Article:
Home Forums Fiction Writing Characters How Do I Create A Fantastic Character?

This topic contains 19 replies, has 9 voices, and was last updated by  Emily D 4 months, 4 weeks ago.

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  • #35245

    Emily D
    @emily-d
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    Hi! Okay, so the title pretty much says it all. I want to create deep and entertaining characters, easy to learn from, but relatable. I don’t think that I am doing that. Please help me!!!

    Writer: A strange organism capable of converting caffeine into books.

    #35247

    Mark Kamibaya
    @mark-kamibaya
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    I could say something, but I know other people who could write more thoroughly about it.

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    #35250

    Kate Flournoy
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    @emily-d wow… what an enormous question. πŸ˜›

    Lemme take a stab at answering it coherently. First step, I would say, is figuring out the contradictions of your character.
    For instance, everyone has something that they want. For the sake of conversation, let’s say I want pie. But then, everyone also has something that they need— and most of the time, that goes head to head with what they want. I may want pie. But I need self control.
    Maybe your character begins the story wanting a certain thing— let’s say she wants to get married, or more specifically she wants to attract the attention of one particular guy. That’s what she wants. But maybe what she needs is contentment, or patience. Over the course of the story, she’s going to gradually come to realize that what she wants is not what she needs.
    This is called a character arc. When a character progresses from one belief/mindset/worldview to another.
    A good character arc accomplishes several things. It gives your character a goal (readers really root for characters who have a goal). It also provides an excellent opportunity for dynamic teaching, as you show through this character’s victories and losses what is right and what is wrong; what is to be striven for, and what’s not worth it. And it raises the emotional stakes for the reader. They may want this character to get married to the guy she wants, but if that’s looking at all like it won’t happen, they’re going to keep reading and keep rooting for her until they get a satisfactory outcome.
    Which doesn’t mean, by the way, that she’ll necessarily get the guy. No. If what she needs really is contentment, it’s your job as the writer to show how contentment is the better thing.

    And… I think that’s enough for one post. Guys? Help me out here.


    Daeus
    @daeus
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    @emily-d Okay, great question, and a very big one.

    I’ll try to cover it the best I can. First of all, I cover some techniques for crafting strong characters in my Jumpstart Your Novel, which is free for the time being, so I recommend you go ahead and sign up for that if you haven’t already. Even if you don’t have a lot of time, just go watch the ones on characters and point of view.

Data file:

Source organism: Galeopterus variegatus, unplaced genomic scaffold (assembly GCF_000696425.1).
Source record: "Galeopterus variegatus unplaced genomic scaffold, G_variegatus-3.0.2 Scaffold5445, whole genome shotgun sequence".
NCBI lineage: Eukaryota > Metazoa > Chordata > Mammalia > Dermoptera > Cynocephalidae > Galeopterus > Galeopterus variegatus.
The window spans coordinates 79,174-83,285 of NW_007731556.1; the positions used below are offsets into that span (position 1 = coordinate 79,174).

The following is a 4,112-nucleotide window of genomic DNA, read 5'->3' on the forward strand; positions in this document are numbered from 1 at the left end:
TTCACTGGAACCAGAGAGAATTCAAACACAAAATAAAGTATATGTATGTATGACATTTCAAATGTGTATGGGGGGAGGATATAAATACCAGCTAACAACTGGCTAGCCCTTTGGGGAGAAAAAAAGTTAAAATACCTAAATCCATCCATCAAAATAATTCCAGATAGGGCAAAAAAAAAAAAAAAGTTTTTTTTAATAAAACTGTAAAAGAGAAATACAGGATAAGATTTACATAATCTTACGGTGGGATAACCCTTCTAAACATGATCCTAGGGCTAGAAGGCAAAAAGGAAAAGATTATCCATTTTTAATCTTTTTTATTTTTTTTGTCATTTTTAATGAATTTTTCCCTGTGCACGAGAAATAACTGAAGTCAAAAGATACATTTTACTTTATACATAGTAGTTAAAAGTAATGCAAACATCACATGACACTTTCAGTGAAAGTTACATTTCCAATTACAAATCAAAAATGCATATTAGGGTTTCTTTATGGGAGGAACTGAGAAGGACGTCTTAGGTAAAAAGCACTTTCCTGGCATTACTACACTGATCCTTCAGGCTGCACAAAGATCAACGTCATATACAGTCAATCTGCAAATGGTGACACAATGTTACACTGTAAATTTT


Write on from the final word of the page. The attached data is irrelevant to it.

What Kate said is rock solid. Roll with that. I also have one rule that’s based off exactly what she said that might be helpful. “The number one defining aspect of human character is duplicity.” It may seem contradictory for a murderer to give a hundred dollars to a poor beggar girl or a philanthropist to ignore everybody for a week because he has a headache, but these things are actually what make humans humans. This is not to say that all is morally relative, but actually the exact opposite. It shows the intense moral war raging in ever person in which no side is ever totally the victor. This is what gives sympathy for the bad guy and fear for the good guy lest he fall.

    This is all broad stuff though. What gives a character relatability on a sentence to sentence basis is the depth of his point of view. I don’t mean that omniscient is a bad point of view, but what I’m talking about is how detailed the character’s POV is. It doesn’t matter what POV you’re using, if you’re just recounting events for the sake of telling what happened, your characters won’t seem very alive. The real question is how it happened. How is a question of character. The tiny details of how a person acts are what makes them deep. The details of the metaphors they describe things with tells a lot about their psychology and their past. It’s the question of how that makes a POV come alive.

    Here are some things I recommend if a character just won’t come alive for you.
    .Carefully study his or her personality type to see how their brain works.
    .Write a scene with them using another POV than you normally use. (i.e. if you’ve been writing in omniscient, write from their POV using first person.) You’ll have to rewrite this if you want a consistent POV, but it should give you a lot of insight into your character.

    I may have more to say, but that’s all for now.

    #35253

    Mariposa Aristeo
    @mariposa
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    @emily-d Wow, yes Kate’s right, that is an enormous question.